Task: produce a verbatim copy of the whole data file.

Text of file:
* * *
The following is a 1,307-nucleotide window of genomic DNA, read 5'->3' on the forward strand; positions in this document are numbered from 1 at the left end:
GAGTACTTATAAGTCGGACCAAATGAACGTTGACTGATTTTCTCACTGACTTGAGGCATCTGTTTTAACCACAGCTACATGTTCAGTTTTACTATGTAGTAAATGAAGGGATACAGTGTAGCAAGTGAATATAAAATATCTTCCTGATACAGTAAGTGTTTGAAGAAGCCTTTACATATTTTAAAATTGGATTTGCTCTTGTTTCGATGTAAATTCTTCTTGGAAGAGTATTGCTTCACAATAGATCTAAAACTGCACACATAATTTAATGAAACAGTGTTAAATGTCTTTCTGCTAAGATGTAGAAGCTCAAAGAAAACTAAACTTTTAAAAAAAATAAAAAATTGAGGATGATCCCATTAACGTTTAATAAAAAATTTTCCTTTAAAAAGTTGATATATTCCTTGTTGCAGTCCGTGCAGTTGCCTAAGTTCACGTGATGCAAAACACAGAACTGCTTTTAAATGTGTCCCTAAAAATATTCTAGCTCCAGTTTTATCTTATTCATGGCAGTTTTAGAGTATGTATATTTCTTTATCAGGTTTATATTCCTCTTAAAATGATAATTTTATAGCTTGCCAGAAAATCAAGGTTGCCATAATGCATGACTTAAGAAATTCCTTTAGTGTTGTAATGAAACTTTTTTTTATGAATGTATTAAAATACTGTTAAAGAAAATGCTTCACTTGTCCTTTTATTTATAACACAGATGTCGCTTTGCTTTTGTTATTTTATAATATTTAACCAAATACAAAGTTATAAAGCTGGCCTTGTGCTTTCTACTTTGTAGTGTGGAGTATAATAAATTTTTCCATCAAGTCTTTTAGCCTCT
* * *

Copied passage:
The following is a 1,307-nucleotide window of genomic DNA, read 5'->3' on the forward strand; positions in this document are numbered from 1 at the left end:
GAGTACTTATAAGTCGGACCAAATGAACGTTGACTGATTTTCTCACTGACTTGAGGCATCTGTTTTAACCACAGCTACATGTTCAGTTTTACTATGTAGTAAATGAAGGGATACAGTGTAGCAAGTGAATATAAAATATCTTCCTGATACAGTAAGTGTTTGAAGAAGCCTTTACATATTTTAAAATTGGATTTGCTCTTGTTTCGATGTAAATTCTTCTTGGAAGAGTATTGCTTCACAATAGATCTAAAACTGCACACATAATTTAATGAAACAGTGTTAAATGTCTTTCTGCTAAGATGTAGAAGCTCAAAGAAAACTAAACTTTTAAAAAAAATAAAAAATTGAGGATGATCCCATTAACGTTTAATAAAAAATTTTCCTTTAAAAAGTTGATATATTCCTTGTTGCAGTCCGTGCAGTTGCCTAAGTTCACGTGATGCAAAACACAGAACTGCTTTTAAATGTGTCCCTAAAAATATTCTAGCTCCAGTTTTATCTTATTCATGGCAGTTTTAGAGTATGTATATTTCTTTATCAGGTTTATATTCCTCTTAAAATGATAATTTTATAGCTTGCCAGAAAATCAAGGTTGCCATAATGCATGACTTAAGAAATTCCTTTAGTGTTGTAATGAAACTTTTTTTTATGAATGTATTAAAATACTGTTAAAGAAAATGCTTCACTTGTCCTTTTATTTATAACACAGATGTCGCTTTGCTTTTGTTATTTTATAATATTTAACCAAATACAAAGTTATAAAGCTGGCCTTGTGCTTTCTACTTTGTAGTGTGGAGTATAATAAATTTTTCCATCAAGTCTTTTAGCCTCT